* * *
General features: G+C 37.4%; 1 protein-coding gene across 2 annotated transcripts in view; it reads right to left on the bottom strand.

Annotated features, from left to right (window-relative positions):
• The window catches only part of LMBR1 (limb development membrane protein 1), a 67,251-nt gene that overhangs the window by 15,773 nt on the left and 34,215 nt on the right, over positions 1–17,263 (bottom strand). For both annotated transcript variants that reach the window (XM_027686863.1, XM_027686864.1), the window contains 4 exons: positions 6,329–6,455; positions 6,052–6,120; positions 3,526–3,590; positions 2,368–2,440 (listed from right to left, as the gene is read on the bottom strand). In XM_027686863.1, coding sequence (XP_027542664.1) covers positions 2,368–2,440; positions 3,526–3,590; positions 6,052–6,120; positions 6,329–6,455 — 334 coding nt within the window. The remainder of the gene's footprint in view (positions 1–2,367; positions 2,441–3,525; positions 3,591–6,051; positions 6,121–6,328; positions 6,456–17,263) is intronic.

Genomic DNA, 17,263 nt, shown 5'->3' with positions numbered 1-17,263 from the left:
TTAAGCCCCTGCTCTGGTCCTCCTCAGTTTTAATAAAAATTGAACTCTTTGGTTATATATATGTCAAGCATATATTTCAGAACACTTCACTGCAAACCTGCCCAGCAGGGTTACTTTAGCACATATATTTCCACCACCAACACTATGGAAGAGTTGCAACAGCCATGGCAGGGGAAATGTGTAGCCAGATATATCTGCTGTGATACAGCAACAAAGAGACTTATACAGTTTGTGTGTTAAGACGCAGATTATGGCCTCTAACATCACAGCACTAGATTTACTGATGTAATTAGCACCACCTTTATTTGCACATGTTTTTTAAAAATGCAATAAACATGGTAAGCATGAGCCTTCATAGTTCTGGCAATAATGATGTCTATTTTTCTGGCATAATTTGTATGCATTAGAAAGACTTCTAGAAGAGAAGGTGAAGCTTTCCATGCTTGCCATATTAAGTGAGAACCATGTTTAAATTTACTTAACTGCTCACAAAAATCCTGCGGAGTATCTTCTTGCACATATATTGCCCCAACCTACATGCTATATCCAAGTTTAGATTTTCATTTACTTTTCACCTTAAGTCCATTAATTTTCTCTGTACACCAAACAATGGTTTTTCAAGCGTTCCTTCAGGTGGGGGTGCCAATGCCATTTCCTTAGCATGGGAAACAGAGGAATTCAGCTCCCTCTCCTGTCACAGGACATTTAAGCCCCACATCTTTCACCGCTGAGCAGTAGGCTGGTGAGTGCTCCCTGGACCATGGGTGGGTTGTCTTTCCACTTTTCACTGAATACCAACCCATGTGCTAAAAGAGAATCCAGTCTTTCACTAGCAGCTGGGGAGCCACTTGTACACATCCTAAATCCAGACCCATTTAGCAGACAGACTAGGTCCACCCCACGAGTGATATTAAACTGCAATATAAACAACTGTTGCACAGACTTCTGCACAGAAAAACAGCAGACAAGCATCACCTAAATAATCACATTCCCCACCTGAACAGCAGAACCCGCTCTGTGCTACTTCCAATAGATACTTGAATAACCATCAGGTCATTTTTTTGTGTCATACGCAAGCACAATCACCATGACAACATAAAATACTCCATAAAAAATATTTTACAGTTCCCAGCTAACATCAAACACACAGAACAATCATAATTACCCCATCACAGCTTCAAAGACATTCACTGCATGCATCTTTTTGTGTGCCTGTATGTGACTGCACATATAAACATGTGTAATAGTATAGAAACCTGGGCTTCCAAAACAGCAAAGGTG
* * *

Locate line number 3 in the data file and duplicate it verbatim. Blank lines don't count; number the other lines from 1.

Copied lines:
• The window catches only part of LMBR1 (limb development membrane protein 1), a 67,251-nt gene that overhangs the window by 15,773 nt on the left and 34,215 nt on the right, over positions 1–17,263 (bottom strand). For both annotated transcript variants that reach the window (XM_027686863.1, XM_027686864.1), the window contains 4 exons: positions 6,329–6,455; positions 6,052–6,120; positions 3,526–3,590; positions 2,368–2,440 (listed from right to left, as the gene is read on the bottom strand). In XM_027686863.1, coding sequence (XP_027542664.1) covers positions 2,368–2,440; positions 3,526–3,590; positions 6,052–6,120; positions 6,329–6,455 — 334 coding nt within the window. The remainder of the gene's footprint in view (positions 1–2,367; positions 2,441–3,525; positions 3,591–6,051; positions 6,121–6,328; positions 6,456–17,263) is intronic.